Peddlers (especially fish merchants) have been called mongers for more than 1000 years. The term traces to a Latin noun meaning "trader." Initially, it was an honorable term, but every profession has its bad apples, and the snake-oil salesmen of the bunch gave monger a bad reputation. By the middle of the 16th century, the term often implied that a merchant was dishonorable and contemptible. Nowadays, monger is typically appended to another word to identify a trader of a particular type. Some combinations (such as fishmonger) suggest respectable commerce, whereas others (such as rumormonger,scandalmonger, and hypemonger) imply that a person is trading or spreading information in a careless or deceptive manner.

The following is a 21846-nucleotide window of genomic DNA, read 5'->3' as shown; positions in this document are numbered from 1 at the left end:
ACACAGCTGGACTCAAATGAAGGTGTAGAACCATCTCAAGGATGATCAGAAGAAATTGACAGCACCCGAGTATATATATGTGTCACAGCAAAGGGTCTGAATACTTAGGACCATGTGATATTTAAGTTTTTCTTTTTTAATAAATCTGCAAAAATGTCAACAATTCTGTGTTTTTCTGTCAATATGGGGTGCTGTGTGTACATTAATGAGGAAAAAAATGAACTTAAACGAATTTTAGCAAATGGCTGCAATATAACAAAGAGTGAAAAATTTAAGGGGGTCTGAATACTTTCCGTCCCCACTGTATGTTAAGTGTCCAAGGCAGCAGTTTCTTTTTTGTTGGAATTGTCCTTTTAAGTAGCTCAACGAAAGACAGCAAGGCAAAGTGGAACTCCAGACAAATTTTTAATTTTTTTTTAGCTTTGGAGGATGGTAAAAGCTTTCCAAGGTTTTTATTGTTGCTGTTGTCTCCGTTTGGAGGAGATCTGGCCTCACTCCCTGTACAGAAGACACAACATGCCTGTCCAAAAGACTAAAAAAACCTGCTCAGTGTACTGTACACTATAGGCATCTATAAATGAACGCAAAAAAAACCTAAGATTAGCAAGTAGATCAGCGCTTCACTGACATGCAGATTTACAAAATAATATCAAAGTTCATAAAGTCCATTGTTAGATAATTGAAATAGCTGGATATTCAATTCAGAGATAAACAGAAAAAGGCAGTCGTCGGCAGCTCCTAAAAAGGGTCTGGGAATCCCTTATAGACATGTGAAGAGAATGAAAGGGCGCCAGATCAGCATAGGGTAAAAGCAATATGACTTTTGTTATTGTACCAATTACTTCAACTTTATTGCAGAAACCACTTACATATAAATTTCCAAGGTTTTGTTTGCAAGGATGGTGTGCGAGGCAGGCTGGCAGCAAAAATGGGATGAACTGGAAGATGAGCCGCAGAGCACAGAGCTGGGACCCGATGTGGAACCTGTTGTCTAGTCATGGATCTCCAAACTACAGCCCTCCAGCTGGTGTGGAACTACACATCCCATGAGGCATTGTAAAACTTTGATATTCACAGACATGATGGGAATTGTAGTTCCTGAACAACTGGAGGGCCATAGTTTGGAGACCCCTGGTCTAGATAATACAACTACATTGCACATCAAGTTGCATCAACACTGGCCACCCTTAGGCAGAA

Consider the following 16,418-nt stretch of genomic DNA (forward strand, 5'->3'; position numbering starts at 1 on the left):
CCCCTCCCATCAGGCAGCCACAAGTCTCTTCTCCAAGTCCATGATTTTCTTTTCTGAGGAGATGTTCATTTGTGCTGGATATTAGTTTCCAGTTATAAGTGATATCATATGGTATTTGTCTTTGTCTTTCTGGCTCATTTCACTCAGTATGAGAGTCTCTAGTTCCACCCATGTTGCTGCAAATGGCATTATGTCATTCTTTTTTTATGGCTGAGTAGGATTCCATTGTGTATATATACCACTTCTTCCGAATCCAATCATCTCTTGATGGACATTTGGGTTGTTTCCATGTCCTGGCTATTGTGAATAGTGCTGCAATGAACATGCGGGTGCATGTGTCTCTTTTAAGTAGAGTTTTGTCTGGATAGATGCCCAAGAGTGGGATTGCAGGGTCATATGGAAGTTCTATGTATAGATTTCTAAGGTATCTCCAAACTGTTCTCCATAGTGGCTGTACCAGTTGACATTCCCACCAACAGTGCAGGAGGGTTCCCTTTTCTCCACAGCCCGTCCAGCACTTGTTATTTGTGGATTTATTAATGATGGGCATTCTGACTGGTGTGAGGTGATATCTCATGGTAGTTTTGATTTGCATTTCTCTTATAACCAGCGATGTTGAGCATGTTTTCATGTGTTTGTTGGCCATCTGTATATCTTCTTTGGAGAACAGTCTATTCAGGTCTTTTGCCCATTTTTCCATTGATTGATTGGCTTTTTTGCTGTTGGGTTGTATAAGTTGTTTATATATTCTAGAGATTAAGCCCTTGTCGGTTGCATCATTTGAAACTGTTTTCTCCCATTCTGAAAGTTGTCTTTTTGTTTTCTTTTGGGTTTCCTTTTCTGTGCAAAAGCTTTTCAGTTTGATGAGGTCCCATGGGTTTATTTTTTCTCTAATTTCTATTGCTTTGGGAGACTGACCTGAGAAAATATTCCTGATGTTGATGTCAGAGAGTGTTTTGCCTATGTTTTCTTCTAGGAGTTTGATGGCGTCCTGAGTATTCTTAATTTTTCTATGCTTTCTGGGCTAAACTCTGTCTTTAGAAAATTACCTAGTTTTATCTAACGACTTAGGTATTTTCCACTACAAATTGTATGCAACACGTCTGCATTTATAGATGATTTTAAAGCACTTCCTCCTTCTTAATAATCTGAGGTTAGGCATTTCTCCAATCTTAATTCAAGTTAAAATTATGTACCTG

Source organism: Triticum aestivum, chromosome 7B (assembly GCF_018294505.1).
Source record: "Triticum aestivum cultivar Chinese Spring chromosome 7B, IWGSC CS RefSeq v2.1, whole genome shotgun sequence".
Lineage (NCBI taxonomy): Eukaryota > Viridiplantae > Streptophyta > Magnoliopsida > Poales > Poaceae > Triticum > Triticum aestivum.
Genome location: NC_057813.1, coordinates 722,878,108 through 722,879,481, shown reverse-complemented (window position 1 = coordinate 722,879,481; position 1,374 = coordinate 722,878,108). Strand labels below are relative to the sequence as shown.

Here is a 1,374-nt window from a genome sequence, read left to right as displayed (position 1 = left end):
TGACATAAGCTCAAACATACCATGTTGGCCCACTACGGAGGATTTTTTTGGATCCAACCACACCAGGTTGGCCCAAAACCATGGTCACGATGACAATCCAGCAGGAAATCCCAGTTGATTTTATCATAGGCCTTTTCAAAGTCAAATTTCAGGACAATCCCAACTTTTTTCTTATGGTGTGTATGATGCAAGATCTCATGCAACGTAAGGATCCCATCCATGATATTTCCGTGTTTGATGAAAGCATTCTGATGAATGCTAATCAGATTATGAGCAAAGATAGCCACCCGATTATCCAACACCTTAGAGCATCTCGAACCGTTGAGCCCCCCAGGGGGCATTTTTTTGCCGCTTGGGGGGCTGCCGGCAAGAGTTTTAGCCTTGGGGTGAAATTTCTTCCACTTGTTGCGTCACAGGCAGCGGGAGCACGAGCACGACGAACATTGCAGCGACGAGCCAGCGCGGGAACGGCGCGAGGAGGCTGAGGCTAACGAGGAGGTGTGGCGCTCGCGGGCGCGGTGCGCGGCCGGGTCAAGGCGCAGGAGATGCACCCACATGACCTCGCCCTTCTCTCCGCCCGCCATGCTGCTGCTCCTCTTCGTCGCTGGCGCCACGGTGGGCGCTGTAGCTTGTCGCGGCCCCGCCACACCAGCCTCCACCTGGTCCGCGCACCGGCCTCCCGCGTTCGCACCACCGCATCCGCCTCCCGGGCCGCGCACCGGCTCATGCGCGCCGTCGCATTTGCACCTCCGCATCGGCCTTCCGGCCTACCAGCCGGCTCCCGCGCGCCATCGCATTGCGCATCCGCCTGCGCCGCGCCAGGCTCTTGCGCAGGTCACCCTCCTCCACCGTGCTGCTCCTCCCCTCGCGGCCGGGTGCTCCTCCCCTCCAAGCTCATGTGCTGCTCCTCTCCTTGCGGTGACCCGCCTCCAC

These example sentences are selected automatically from various online news sources to reflect current usage of the word 'monger.' Views expressed in the examples do not represent the opinion of Merriam-Webster or its editors. Send us feedback.
First Known Use of monger
before the 12th century, in the meaning defined at sense 1